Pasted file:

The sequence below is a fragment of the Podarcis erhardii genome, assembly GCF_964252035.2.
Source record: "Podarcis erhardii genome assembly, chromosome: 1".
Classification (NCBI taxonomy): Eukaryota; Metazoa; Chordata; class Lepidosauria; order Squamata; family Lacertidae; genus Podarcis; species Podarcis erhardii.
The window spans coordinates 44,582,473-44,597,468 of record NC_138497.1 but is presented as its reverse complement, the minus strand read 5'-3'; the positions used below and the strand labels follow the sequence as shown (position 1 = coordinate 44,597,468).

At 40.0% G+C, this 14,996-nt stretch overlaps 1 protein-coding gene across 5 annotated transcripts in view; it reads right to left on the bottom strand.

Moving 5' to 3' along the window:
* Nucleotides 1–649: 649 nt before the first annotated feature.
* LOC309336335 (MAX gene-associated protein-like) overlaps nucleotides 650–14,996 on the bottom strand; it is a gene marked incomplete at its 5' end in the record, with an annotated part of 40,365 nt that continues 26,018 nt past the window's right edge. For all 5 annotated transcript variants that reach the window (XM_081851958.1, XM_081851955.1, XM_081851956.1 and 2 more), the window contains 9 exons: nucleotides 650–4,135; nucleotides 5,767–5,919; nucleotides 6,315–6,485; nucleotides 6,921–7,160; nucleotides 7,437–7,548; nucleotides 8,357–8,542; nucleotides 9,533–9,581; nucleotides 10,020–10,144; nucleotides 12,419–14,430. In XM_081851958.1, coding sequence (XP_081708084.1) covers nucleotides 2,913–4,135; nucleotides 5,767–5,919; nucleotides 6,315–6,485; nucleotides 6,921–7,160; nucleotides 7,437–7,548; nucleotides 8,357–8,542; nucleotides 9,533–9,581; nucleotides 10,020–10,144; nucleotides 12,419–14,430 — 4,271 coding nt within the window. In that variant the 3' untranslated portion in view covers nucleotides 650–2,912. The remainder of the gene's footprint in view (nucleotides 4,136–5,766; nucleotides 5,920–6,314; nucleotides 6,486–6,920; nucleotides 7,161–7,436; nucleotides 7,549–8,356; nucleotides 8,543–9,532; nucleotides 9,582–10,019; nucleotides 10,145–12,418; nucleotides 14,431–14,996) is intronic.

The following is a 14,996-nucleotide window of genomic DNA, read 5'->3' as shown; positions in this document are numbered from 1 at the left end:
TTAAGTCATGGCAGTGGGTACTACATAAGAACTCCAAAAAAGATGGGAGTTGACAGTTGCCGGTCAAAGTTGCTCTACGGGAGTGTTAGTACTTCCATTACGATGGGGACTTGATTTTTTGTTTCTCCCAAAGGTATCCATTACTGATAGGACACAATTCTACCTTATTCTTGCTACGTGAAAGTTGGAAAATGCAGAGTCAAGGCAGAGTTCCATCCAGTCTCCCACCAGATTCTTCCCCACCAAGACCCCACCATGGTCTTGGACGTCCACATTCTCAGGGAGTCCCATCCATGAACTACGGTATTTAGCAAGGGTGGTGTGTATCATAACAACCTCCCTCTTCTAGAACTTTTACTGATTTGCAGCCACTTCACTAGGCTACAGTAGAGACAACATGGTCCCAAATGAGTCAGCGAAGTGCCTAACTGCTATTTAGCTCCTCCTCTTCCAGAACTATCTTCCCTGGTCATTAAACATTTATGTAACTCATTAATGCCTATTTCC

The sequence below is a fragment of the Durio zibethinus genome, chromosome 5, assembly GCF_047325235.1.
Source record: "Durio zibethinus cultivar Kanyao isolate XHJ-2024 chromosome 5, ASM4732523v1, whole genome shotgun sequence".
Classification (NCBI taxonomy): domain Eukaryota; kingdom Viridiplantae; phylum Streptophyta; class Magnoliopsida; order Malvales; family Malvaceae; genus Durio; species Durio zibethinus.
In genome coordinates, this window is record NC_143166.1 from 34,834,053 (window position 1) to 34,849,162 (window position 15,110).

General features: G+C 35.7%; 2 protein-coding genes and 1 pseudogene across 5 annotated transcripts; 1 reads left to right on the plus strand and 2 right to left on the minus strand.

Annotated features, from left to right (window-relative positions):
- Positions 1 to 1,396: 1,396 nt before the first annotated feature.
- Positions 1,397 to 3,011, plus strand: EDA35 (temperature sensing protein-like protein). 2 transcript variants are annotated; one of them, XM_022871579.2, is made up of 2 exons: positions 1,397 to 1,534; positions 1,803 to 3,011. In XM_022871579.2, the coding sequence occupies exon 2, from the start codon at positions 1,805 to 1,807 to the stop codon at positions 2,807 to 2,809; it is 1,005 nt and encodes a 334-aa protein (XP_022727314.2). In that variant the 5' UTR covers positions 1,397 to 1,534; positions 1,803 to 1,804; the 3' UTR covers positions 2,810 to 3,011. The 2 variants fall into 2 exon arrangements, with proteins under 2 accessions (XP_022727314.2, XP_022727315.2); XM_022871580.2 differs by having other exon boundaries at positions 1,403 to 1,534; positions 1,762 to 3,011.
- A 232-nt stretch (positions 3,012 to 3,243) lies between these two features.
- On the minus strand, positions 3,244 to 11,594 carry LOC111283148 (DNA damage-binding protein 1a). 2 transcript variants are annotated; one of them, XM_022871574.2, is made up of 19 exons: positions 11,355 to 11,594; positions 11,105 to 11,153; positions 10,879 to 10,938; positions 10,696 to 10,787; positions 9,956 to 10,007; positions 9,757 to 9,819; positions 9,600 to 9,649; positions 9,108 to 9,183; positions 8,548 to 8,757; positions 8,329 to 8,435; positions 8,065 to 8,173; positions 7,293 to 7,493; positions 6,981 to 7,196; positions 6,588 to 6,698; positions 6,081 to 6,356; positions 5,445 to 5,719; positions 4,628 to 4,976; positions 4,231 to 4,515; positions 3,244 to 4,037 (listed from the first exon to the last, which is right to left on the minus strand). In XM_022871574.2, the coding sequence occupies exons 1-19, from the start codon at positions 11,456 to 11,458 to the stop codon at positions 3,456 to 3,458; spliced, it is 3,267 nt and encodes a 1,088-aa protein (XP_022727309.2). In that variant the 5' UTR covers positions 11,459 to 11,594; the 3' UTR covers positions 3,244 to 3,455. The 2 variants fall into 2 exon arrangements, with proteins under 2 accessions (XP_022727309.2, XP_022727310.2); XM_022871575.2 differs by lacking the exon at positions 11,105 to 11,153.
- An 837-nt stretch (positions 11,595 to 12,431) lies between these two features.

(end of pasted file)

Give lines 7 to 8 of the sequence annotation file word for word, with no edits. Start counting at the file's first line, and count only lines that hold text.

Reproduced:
* Nucleotides 1–649: 649 nt before the first annotated feature.
* LOC309336335 (MAX gene-associated protein-like) overlaps nucleotides 650–14,996 on the bottom strand; it is a gene marked incomplete at its 5' end in the record, with an annotated part of 40,365 nt that continues 26,018 nt past the window's right edge. For all 5 annotated transcript variants that reach the window (XM_081851958.1, XM_081851955.1, XM_081851956.1 and 2 more), the window contains 9 exons: nucleotides 650–4,135; nucleotides 5,767–5,919; nucleotides 6,315–6,485; nucleotides 6,921–7,160; nucleotides 7,437–7,548; nucleotides 8,357–8,542; nucleotides 9,533–9,581; nucleotides 10,020–10,144; nucleotides 12,419–14,430. In XM_081851958.1, coding sequence (XP_081708084.1) covers nucleotides 2,913–4,135; nucleotides 5,767–5,919; nucleotides 6,315–6,485; nucleotides 6,921–7,160; nucleotides 7,437–7,548; nucleotides 8,357–8,542; nucleotides 9,533–9,581; nucleotides 10,020–10,144; nucleotides 12,419–14,430 — 4,271 coding nt within the window. In that variant the 3' untranslated portion in view covers nucleotides 650–2,912. The remainder of the gene's footprint in view (nucleotides 4,136–5,766; nucleotides 5,920–6,314; nucleotides 6,486–6,920; nucleotides 7,161–7,436; nucleotides 7,549–8,356; nucleotides 8,543–9,532; nucleotides 9,582–10,019; nucleotides 10,145–12,418; nucleotides 14,431–14,996) is intronic.